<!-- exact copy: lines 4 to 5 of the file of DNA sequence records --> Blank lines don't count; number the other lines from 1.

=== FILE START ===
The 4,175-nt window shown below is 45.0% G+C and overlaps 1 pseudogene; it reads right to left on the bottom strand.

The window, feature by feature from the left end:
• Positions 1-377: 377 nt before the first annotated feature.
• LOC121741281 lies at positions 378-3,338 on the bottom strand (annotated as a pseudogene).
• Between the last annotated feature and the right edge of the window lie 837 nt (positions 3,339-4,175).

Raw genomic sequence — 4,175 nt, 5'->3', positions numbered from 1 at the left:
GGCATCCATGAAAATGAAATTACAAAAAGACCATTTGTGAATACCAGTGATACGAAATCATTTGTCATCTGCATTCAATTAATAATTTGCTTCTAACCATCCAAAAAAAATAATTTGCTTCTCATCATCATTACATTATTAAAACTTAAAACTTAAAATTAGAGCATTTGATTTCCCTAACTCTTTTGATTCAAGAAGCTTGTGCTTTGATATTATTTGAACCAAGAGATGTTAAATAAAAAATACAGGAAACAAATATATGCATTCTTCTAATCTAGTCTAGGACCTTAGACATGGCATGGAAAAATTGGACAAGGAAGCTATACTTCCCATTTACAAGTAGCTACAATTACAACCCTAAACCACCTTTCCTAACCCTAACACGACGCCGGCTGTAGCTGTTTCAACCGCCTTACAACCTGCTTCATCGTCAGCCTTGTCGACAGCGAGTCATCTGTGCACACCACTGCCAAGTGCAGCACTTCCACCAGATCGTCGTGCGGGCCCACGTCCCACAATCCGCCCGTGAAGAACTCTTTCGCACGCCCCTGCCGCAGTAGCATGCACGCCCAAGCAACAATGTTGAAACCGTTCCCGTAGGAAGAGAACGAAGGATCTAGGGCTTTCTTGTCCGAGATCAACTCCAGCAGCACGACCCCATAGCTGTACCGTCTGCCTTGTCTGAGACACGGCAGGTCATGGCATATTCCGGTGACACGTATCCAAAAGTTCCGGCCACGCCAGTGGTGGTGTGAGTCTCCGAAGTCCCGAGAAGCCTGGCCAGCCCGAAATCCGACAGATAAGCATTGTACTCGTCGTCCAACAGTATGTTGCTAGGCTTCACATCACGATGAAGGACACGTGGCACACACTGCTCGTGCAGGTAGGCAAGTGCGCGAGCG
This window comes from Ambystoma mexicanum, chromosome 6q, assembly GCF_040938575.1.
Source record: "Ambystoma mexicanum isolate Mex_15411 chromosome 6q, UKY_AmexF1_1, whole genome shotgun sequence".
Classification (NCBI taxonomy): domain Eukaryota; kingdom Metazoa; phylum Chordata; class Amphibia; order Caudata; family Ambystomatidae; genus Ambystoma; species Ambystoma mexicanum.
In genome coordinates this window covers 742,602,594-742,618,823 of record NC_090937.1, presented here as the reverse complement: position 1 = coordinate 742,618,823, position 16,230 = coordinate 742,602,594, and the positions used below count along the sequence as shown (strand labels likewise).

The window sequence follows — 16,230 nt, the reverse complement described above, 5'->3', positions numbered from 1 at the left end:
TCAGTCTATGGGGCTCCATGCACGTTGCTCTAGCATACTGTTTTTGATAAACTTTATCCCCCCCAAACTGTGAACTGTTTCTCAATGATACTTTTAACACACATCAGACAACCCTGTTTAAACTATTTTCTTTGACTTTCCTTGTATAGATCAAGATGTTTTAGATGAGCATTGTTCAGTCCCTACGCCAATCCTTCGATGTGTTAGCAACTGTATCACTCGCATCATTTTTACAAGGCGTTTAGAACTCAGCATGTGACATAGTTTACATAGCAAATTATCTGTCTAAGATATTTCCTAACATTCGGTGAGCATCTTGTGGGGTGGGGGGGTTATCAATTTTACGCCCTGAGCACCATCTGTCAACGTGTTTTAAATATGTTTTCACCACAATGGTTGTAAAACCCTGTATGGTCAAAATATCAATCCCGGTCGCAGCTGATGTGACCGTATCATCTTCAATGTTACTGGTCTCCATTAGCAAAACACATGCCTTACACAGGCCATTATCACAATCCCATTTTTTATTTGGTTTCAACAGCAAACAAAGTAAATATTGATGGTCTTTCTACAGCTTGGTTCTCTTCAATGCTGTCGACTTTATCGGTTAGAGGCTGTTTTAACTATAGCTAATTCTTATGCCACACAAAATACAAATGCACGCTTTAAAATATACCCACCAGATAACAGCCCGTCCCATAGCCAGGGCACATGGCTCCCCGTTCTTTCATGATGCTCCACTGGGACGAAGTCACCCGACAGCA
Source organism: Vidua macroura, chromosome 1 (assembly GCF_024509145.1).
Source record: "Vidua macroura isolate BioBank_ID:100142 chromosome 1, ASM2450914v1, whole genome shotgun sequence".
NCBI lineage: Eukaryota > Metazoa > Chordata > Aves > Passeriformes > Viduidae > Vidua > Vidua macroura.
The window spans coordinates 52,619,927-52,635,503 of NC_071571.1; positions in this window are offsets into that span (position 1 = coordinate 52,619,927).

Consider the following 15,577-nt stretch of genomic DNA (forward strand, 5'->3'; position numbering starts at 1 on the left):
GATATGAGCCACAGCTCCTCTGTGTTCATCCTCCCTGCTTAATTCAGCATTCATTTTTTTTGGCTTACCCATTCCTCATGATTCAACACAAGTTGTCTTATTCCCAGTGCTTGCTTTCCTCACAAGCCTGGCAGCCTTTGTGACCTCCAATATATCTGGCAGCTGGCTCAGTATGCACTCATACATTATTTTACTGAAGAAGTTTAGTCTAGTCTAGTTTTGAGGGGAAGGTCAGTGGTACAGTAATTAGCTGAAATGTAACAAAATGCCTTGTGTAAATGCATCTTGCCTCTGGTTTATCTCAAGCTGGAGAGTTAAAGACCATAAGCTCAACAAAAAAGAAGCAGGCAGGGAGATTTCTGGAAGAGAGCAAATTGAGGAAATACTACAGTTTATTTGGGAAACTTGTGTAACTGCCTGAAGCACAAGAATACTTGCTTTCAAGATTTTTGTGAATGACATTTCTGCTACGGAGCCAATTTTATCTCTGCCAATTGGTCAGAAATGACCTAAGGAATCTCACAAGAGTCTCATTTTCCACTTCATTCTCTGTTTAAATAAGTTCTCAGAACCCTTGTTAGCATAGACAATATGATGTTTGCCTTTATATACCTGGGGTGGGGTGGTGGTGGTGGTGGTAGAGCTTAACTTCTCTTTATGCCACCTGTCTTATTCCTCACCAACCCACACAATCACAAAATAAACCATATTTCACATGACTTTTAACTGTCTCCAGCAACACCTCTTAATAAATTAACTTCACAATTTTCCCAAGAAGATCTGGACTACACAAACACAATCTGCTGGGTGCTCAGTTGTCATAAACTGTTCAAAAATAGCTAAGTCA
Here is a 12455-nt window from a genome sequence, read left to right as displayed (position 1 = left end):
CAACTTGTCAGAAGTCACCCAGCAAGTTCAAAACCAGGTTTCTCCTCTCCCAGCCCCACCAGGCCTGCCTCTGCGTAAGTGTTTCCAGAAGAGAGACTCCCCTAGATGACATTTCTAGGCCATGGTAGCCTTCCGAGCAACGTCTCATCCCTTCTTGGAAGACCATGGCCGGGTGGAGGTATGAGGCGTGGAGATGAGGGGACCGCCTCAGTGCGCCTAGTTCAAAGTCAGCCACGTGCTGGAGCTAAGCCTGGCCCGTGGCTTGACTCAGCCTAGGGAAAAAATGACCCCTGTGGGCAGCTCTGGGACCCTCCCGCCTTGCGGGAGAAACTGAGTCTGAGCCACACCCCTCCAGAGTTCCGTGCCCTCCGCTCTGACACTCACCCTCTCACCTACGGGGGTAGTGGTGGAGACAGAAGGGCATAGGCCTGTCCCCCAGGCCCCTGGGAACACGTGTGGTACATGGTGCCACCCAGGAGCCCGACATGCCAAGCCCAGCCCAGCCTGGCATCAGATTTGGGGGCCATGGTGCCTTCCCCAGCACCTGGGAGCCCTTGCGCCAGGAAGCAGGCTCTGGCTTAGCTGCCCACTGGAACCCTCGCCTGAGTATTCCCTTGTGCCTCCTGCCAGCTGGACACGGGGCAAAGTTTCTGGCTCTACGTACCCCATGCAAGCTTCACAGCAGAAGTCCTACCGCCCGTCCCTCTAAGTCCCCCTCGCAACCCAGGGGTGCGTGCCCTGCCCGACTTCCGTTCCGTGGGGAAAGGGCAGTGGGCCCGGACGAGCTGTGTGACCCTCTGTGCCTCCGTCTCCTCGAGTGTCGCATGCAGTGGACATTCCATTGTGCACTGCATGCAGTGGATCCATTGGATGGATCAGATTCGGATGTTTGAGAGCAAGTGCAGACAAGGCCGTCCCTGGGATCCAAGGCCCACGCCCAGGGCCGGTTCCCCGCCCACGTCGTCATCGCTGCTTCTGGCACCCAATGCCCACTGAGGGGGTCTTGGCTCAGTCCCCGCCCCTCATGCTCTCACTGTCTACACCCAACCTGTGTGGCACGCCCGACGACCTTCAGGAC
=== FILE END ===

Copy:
• LOC121741281 lies at positions 378-3,338 on the bottom strand (annotated as a pseudogene).
• Between the last annotated feature and the right edge of the window lie 837 nt (positions 3,339-4,175).